Darren Vigil Gray (Jicarilla Apache/Kiowa Apache) has been called the “Golden Boy of the third generation” of Native American painters. He began studying art in 1975 while enrolled in the high school program at Santa Fe’s Institute of American Indian Arts. This was followed by study at the College of Santa Fe and the University of New Mexico, but by 1986 Gray had given up academics and was painting full-time.
Gray has been inspired by several artists over the years. The great Kiowa/Caddo painter, T. C. Cannon, was his first mentor, and Cannon’s influence is obvious in Gray’s early work. Since 1990 his work has reflected his admiration for Abstract Expressionists such as Willem de Kooning and Jackson Pollock, as well as members of the Bay Area Figurative movement – Elmer Bischoff, David Park, and Richard Diebenkorn.
Gray does not consider himself a draftsman. He draws with paint after the fashion of the Abstract Expressionists, who believed that a painting was never truly finished. He paints and repaints, “making a mess, turning it sideways and making some more mess, mark-making. I have to make a lot of chaos, and out of the chaos I start massaging the forms into play. It’s almost predestined, but I have to go through this process of chaos and find resolution to it.”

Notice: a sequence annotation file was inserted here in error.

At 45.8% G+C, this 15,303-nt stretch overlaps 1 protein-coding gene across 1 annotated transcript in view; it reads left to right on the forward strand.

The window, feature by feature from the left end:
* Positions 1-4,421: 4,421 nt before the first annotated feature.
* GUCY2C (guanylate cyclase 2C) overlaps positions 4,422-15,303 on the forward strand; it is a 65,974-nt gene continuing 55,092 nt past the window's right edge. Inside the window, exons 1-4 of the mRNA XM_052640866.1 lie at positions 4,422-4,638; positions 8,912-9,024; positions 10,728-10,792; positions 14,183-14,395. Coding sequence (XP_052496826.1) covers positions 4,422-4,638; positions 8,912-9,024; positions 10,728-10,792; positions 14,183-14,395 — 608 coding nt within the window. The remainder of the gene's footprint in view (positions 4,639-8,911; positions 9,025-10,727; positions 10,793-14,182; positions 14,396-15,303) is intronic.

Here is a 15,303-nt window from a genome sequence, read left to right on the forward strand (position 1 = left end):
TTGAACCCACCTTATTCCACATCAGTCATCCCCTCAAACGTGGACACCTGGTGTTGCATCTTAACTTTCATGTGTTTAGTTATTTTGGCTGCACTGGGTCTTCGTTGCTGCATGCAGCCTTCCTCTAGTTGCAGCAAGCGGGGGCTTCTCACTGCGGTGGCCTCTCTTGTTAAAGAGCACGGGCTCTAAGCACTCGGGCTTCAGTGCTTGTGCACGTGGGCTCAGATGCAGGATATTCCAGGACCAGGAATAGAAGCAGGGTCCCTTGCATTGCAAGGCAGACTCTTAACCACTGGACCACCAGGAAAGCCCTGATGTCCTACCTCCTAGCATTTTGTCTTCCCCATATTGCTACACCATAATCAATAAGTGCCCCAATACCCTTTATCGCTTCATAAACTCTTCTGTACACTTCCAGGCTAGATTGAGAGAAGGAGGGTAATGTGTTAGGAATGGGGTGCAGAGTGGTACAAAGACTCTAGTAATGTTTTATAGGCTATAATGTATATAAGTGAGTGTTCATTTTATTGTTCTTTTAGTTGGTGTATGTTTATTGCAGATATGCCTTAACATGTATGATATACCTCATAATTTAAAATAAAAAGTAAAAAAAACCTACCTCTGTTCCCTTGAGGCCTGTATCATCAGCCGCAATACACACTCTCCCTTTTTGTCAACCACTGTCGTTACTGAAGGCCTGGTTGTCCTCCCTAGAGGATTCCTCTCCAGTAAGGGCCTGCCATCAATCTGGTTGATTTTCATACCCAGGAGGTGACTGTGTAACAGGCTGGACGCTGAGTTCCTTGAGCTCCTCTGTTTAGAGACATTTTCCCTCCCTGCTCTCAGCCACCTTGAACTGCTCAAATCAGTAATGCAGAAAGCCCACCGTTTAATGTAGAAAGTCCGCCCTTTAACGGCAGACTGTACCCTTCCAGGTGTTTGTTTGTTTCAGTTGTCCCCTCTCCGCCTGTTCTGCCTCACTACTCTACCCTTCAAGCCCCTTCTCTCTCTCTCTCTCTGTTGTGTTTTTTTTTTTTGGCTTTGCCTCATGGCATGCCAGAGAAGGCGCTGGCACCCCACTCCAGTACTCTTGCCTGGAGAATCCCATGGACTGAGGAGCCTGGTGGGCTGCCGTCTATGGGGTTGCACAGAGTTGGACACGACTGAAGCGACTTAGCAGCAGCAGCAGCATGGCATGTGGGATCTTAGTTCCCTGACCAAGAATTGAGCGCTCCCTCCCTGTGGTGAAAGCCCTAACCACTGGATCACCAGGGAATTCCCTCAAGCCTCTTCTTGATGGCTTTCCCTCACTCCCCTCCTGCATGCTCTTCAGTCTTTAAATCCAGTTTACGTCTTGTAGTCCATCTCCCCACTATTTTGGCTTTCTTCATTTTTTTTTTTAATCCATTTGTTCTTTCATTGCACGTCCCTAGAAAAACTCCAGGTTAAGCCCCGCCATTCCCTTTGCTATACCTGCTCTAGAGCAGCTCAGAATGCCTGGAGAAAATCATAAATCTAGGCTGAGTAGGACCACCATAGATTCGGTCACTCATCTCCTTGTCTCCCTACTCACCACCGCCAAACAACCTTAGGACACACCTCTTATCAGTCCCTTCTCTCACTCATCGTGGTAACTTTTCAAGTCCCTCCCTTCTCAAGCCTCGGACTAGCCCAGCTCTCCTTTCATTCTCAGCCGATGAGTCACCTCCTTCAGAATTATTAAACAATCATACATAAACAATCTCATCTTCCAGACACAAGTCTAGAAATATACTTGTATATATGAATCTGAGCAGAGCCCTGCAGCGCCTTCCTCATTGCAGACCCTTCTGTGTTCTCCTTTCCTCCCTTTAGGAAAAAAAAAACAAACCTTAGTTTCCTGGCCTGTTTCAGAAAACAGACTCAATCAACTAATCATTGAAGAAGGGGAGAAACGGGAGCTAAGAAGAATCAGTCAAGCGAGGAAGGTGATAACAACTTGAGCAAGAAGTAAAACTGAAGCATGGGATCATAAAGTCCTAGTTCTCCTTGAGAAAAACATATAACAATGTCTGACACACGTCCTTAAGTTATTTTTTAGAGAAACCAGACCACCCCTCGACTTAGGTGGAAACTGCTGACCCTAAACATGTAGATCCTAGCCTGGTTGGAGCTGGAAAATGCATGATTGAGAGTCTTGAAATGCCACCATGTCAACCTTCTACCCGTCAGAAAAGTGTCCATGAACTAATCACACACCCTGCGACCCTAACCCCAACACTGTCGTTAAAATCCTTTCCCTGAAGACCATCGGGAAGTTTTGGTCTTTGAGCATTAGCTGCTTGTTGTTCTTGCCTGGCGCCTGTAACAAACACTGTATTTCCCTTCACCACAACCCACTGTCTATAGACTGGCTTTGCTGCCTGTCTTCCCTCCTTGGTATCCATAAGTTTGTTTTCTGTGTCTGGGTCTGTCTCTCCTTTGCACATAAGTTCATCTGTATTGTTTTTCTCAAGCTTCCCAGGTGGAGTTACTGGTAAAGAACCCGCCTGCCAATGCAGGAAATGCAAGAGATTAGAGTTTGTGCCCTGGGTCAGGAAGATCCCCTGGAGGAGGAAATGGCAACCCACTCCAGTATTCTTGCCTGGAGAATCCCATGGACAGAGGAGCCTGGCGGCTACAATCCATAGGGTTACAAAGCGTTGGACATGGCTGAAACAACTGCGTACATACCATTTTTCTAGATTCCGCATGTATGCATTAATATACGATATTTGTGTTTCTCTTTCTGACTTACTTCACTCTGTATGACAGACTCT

T. C. Cannon still influences Gray, who often refers to Cannon’s suggestion that his students “create their own mythology.” The canvases for which Gray is best known today are his “mythological” paintings, or “dreamscapes.” They are grand compositions of haunting characters, created entirely out of his vivid imagination. As Gray has said, “These are symbols, but what do they mean? It is my own mythology. After I’m done with one of [these paintings] I feel as if I’ve been drained of everything – all my psychic, psychological, and spiritual energy.”
Gray restores harmony by painting landscapes of the Jicarilla Apache’s traditional homeland near Abiquiu, New Mexico. “It satisfies a part of the brain where I don’t have to be chained into the narrative of the dreamscapes.”
The exhibition included 50 paintings and prints from more than 30 private collections. It was accompanied by a 52-page full-color catalog with text by Lucy R. Lippard and narrative by Gray; and by a 30-minute video produced by Plaza Productions.